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‘Once Were Brothers’: Band Doc “Was So Moving” Says Robbie Robertson

The Band’s guitarist and songwriter, Robbie Robertson, discusses the ‘Once Were Brothers’ documentary: “I am happy how soulful it turned out.”

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The Band Once Were Brothers Press Shot 1000 CREDIT David Gahr
Photo: David Gahr

“The story of The Band was unique and so beautiful, and it went up in flames,” says guitarist and songwriter Robbie Robertson in the documentary Once Were Brothers: Robbie Robertson And The Band. The film, which had its premiere at the 2019 Toronto International Film Festival, was given a nationwide US theatrical release on 28 February 2020.

Talking to uDiscover Music, Robertson says he believes the documentary, which is directed by Daniel Roher and has Martin Scorsese as executive producer, achieves what it set out to do: tell the fascinating story of The Band in an honest way.

“I am not only pleased with the documentary, I am really, really satisfied, because of how much emotion is in it,” says Robertson. “You watch documentaries on music people and I don’t like most of them. They are all the same to me. The fact that this was so moving, and that it really takes you inside the brotherhood that was in this group, is important. That part of my autobiography, Testimony, really came to life in the documentary. It was a fascinating process to see. It is so easy to get it wrong. The people we had doing the documentary and what everybody brought to the table is quite extraordinary. I am so happy with just how soulful it turned out to be.”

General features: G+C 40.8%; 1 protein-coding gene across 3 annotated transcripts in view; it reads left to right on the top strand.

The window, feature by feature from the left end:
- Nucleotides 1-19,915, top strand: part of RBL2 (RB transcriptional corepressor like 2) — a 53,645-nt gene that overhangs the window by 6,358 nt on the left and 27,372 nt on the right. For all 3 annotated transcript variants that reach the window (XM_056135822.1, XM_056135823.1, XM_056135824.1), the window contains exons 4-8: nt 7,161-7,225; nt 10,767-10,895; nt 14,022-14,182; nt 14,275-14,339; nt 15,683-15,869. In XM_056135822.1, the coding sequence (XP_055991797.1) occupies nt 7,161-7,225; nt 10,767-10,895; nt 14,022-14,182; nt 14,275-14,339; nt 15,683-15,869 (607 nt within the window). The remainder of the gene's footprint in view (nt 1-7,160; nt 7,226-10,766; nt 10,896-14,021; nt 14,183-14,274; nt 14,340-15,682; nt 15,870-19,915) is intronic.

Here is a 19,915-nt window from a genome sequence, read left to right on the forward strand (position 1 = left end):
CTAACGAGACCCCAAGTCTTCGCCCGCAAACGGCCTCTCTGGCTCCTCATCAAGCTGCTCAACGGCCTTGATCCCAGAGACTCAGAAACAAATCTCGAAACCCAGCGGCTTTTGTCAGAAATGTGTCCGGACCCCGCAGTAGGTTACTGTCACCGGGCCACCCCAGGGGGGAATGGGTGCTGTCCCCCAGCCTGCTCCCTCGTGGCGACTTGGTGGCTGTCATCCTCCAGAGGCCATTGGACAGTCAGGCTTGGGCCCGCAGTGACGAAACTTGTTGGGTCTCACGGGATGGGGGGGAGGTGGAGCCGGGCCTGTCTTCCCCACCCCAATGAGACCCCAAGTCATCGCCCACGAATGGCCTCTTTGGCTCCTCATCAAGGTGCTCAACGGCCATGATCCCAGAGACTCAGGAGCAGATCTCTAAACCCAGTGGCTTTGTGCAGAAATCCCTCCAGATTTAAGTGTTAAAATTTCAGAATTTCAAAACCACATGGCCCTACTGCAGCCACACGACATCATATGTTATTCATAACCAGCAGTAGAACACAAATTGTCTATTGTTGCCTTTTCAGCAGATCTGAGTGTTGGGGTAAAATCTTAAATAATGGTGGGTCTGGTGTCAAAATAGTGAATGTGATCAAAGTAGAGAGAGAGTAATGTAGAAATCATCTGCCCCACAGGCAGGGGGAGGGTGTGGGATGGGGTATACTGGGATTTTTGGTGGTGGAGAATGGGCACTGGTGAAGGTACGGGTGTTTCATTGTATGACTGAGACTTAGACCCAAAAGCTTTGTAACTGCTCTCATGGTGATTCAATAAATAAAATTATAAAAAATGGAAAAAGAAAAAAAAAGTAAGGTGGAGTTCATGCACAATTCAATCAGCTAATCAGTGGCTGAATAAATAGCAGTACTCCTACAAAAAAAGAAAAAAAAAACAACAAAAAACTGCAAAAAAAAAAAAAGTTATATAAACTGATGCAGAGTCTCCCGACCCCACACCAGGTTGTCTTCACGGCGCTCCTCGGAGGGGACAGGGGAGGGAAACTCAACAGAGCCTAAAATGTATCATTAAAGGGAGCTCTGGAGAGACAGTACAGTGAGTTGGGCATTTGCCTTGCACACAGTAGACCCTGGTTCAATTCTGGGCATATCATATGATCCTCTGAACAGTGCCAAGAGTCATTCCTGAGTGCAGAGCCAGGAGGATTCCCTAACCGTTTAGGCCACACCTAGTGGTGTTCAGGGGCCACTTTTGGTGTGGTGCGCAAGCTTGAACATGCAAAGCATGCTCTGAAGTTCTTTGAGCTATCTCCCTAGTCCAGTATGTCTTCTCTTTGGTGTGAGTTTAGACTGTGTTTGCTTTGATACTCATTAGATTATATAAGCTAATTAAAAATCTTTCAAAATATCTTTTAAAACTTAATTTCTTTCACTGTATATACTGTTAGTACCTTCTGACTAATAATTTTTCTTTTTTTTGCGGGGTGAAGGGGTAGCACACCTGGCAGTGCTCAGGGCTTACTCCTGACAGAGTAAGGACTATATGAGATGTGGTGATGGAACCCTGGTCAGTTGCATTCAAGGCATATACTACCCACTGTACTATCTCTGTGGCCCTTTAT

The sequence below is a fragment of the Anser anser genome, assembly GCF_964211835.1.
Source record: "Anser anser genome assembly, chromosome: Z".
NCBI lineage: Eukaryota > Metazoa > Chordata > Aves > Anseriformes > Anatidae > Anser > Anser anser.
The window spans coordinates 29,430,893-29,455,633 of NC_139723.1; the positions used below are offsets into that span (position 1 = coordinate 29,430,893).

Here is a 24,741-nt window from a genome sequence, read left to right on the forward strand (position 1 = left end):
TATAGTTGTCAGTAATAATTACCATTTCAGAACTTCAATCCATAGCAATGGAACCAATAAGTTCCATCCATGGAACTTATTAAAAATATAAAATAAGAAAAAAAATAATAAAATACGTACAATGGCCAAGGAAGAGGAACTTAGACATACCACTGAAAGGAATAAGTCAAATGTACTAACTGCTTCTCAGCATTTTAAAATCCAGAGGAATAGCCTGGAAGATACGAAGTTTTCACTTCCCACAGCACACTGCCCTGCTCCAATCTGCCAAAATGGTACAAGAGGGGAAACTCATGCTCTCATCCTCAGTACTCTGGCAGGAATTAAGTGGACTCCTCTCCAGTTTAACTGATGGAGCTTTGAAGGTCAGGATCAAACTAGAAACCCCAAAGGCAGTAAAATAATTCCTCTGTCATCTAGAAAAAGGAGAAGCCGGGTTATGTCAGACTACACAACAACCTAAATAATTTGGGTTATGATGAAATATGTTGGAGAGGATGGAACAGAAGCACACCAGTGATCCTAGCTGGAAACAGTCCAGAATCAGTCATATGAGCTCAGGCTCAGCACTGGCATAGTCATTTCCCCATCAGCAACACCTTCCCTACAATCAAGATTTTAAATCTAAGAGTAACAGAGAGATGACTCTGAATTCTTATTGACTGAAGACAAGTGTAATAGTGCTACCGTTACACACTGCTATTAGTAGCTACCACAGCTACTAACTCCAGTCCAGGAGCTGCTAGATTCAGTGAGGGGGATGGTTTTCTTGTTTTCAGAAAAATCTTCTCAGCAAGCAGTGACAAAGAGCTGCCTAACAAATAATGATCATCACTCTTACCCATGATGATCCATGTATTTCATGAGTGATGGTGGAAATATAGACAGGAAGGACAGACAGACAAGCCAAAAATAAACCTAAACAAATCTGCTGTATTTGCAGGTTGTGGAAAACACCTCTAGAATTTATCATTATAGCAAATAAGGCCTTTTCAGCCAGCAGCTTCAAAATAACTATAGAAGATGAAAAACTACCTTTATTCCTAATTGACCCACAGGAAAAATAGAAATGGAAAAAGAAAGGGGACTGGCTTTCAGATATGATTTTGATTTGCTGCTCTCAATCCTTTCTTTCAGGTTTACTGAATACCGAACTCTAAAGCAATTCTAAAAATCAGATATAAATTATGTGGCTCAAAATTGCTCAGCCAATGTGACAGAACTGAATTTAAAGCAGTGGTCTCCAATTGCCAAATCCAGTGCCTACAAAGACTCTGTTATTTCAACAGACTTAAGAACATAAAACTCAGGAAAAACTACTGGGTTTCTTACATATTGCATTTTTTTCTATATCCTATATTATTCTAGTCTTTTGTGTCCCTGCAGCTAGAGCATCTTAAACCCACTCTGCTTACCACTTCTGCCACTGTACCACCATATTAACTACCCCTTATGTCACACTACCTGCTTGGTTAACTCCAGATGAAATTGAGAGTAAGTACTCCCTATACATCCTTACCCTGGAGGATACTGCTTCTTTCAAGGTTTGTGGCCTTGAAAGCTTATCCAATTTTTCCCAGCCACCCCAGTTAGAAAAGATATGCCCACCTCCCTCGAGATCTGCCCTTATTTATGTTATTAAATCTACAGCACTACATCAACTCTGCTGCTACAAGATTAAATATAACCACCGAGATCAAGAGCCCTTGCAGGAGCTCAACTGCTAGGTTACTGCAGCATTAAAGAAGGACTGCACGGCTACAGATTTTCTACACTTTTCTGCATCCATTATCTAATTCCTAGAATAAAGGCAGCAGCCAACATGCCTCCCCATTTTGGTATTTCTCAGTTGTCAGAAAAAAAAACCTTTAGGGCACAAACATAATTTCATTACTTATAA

Listen to the Once Were Brothers: Robbie Robertson And The Band soundtrack on Apple Music.

“To stay the course like we did was unimaginable”

The Band – Garth Hudson (keyboards, piano, horn), Levon Helm (drums, vocals, mandolin), Richard Manuel (keyboards, vocals, drums), Rick Danko (bass, vocals, fiddle) and Robertson (guitar, piano, vocals) – were unlike any group that came before or after. Their debut album, Music From Big Pink, and self-titled second album cemented their status as one of the most exciting and revolutionary bands to emerge from the 60s – and songs such as ‘The Weight’, ‘The Night They Drove Old Dixie Down’, ‘Up On Cripple Creek’ and ‘Rag Mama Rag’ have become modern classics.

The star-studded feature documentary, which was co-produced by Ron Howard, features interviews with top musicians, who explain what The Band meant to them. “There is no band that emphasises coming together and being better than the sum of its parts, even with its name, than The Band,” says Bruce Springsteen.

The documentary has superb footage and vivid still photographs, and gives an eye-opening account of The Band’s relationship with Bob Dylan – and the controversial world tour they took with him in 1966. “Dylan was changing the course of music,” says Robertson. But that attempt to expand musical horizons brought the singer and his touring band into direct, angry conflict with die-hard folk fans, who did not want to hear Dylan’s new electric sound. Dylan and The Band were booed and had objects hurled at them on and off stage. Dylan told the group that, whatever happened, they had to keep playing.